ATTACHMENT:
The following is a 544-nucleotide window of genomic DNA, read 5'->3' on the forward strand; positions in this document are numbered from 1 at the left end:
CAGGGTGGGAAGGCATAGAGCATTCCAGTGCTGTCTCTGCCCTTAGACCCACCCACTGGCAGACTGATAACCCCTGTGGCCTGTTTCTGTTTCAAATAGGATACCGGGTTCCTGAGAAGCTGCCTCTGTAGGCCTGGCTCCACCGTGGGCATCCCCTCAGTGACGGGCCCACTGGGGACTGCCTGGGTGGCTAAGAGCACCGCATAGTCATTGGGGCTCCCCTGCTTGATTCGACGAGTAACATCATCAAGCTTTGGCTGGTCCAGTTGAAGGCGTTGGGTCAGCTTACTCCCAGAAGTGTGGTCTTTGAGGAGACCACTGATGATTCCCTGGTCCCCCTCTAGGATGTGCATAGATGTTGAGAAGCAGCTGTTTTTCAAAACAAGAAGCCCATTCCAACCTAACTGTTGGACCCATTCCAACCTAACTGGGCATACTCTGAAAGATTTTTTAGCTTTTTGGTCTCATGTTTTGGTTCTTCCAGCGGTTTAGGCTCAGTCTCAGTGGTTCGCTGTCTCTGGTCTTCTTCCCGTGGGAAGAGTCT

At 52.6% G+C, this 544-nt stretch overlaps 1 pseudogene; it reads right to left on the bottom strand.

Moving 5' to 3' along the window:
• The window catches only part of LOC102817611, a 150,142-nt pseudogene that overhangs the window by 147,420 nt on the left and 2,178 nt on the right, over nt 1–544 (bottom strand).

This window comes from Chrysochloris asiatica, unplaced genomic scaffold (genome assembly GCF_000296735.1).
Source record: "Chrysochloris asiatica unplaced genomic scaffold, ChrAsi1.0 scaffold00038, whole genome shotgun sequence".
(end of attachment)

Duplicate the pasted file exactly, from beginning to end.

The following is a 544-nucleotide window of genomic DNA, read 5'->3' on the forward strand; positions in this document are numbered from 1 at the left end:
CAGGGTGGGAAGGCATAGAGCATTCCAGTGCTGTCTCTGCCCTTAGACCCACCCACTGGCAGACTGATAACCCCTGTGGCCTGTTTCTGTTTCAAATAGGATACCGGGTTCCTGAGAAGCTGCCTCTGTAGGCCTGGCTCCACCGTGGGCATCCCCTCAGTGACGGGCCCACTGGGGACTGCCTGGGTGGCTAAGAGCACCGCATAGTCATTGGGGCTCCCCTGCTTGATTCGACGAGTAACATCATCAAGCTTTGGCTGGTCCAGTTGAAGGCGTTGGGTCAGCTTACTCCCAGAAGTGTGGTCTTTGAGGAGACCACTGATGATTCCCTGGTCCCCCTCTAGGATGTGCATAGATGTTGAGAAGCAGCTGTTTTTCAAAACAAGAAGCCCATTCCAACCTAACTGTTGGACCCATTCCAACCTAACTGGGCATACTCTGAAAGATTTTTTAGCTTTTTGGTCTCATGTTTTGGTTCTTCCAGCGGTTTAGGCTCAGTCTCAGTGGTTCGCTGTCTCTGGTCTTCTTCCCGTGGGAAGAGTCT

At 52.6% G+C, this 544-nt stretch overlaps 1 pseudogene; it reads right to left on the bottom strand.

Moving 5' to 3' along the window:
• The window catches only part of LOC102817611, a 150,142-nt pseudogene that overhangs the window by 147,420 nt on the left and 2,178 nt on the right, over nt 1–544 (bottom strand).

This window comes from Chrysochloris asiatica, unplaced genomic scaffold (genome assembly GCF_000296735.1).
Source record: "Chrysochloris asiatica unplaced genomic scaffold, ChrAsi1.0 scaffold00038, whole genome shotgun sequence".